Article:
by Fred Nachbaur, Dogstar Music ©1998, 2000


A: Limiting Frequency Response

The "FX Loop" jacks can be used to insert a series capacitor to limit low-frequency response. A value of 0.1 uF will typically be desirable to eliminate subsonics that could un-necessarily rob you of available power.

Similarly, a capacitor can be placed in parallel (to ground) to limit high-frequency response, should this be desirable. Experimentation is the best approach, you might find that a couple hundred picofarads to ground will help eliminate the harshness of record pops on old vinyl or 78's.

B: Increasing Driver Filament Voltage

I admit it, this one is definitely in the "hacks" genre. It is a technique commonly used to squeeze a bit more life out of oscilloscope CRT's by increasing the effective RMS filament voltage.

This can be used to advantage to boost the effective filament voltage to the driver tubes. While they run just fine on 5VAC, the do warm up a bit slower than the rest of the tubes as a result. This means that the output 6L6GC's can draw excessive current for a few seconds on power-up, if the user forgets to flip off the Standby switch during warm-up. The result is often a blown fuse.

By speeding up the warm-up time of the driver tubes, the possibility of trouble is greatly decreased. Allowing warm-up before applying B+ to the power amp is still recommended, but is no longer as vital.

Interestingly, a side effect of this hack is that it slightly reduces the background noise (harmonics of 60 Hz.) ... at least on the prototype.

Increasing Driver Filament Voltage
Increasing Driver Filament Voltage

C: Stabilising the -590V Negative Regulator

The high-voltage zener diodes used to obtain the negative 590 volt reference tend to be rather unstable with temperature. This can cause the regulated negative voltage (and therefore the finals' grid bias) to drift considerably.

A substantial improvement is afforded by the modified circuit shown below. The transistor is a general-purpose high-voltage (300 volts VBCE) small-signal unit. The 12 volt, 1/2 watt zener diode is used as a reference instead. Note that the four 120V diodes are still used, except no longer as a reference. Rather, they are kept as level-shifters to prevent excessive voltage across the added regulator transistor.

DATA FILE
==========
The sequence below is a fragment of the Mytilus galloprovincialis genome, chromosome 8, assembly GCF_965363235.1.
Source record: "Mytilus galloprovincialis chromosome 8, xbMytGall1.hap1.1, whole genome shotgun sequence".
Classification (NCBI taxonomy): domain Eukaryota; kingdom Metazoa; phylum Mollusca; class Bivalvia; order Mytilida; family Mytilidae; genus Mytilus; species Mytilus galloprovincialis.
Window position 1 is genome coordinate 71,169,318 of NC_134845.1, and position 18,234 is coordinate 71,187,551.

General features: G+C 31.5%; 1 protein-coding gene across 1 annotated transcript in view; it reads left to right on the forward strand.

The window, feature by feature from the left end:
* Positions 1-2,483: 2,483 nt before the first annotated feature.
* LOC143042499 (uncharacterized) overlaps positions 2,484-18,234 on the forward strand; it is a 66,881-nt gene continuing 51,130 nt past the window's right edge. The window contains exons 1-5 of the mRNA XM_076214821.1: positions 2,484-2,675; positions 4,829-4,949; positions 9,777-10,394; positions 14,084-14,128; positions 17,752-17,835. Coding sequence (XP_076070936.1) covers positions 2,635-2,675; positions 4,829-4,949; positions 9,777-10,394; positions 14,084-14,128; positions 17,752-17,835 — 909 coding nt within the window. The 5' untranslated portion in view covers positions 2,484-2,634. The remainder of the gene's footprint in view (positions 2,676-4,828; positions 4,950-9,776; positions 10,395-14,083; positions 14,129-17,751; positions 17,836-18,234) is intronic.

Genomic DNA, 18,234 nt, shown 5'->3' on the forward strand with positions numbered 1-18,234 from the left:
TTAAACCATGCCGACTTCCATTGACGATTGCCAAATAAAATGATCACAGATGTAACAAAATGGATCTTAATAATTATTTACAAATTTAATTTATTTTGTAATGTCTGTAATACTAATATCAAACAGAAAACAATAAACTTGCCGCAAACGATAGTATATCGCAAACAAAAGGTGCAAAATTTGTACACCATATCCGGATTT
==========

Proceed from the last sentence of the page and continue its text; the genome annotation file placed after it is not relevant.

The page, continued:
A 500-ohm trim pot is also added to provide adjustability. Set it for an output voltage of -590 volts. Depending on individual component tolerances, etc. you might have to tweak the 2.7k series resistor.

Improved -590V Regulation
Improved -590V Regulation

D: Separate filament supply for Current-Source Pentodes

The filament arrangement for the driver circuit is technically in violation of maximum filament-to- cathode voltage as regards the 6CB6A pentode. If this bothers you, you can use a separate low- power transformer to supply filament power for these tubes. No need to rectify and filter to DC, since there is no audio on these units. Reference the filament to the -590 V rail by tying one end of the filament to the rail. The transformer used should be either 12.6VAC, 0.3A or better (filaments in series) or 6.3VAC, 0.6A or better (filaments in parallel).

I tried it with a Hammond 191F24 (windings in parallel for 12.6VAC, 0.36A). There was no measurable difference in performance, but it might set your mind at ease if you're concerned about possible arc-over or filament emission.

If you implement this tweak, keep the supply to the 12AT7A filaments the same as before, but reference it to the plate of the 6CB6A instead of to the tap on the resistive divider across the negative supply.

E: Tube Substitutions

I don't recommend substituting any tubes in the preamp section, except that the 12AT7 can be replaced with the European equivalent ECC81 or with 12AZ7A, and the 12AX7A's with ECC83.

In the driver section, several common pentodes will work in place of the 6CB6, including 6AU6 (a good choice) and 6BA6 (a workable but slightly less stable alternative). You will have to considerably increase R511/R611 in order to get the requisite bias adjustment range.

I haven't tried any output pentodes other than the 6L6GC, but quite a few devices (including other 6L6GC variants as 6BG6GA or 807, 6CA7/EL34, and 6550/KT88 or KT90) should work just fine here. An excellent tube, if you can find it at less than $200 a pair, would be the 8417.


Note: See also LTP/CSS Driver Improvements (Sept. 2002)
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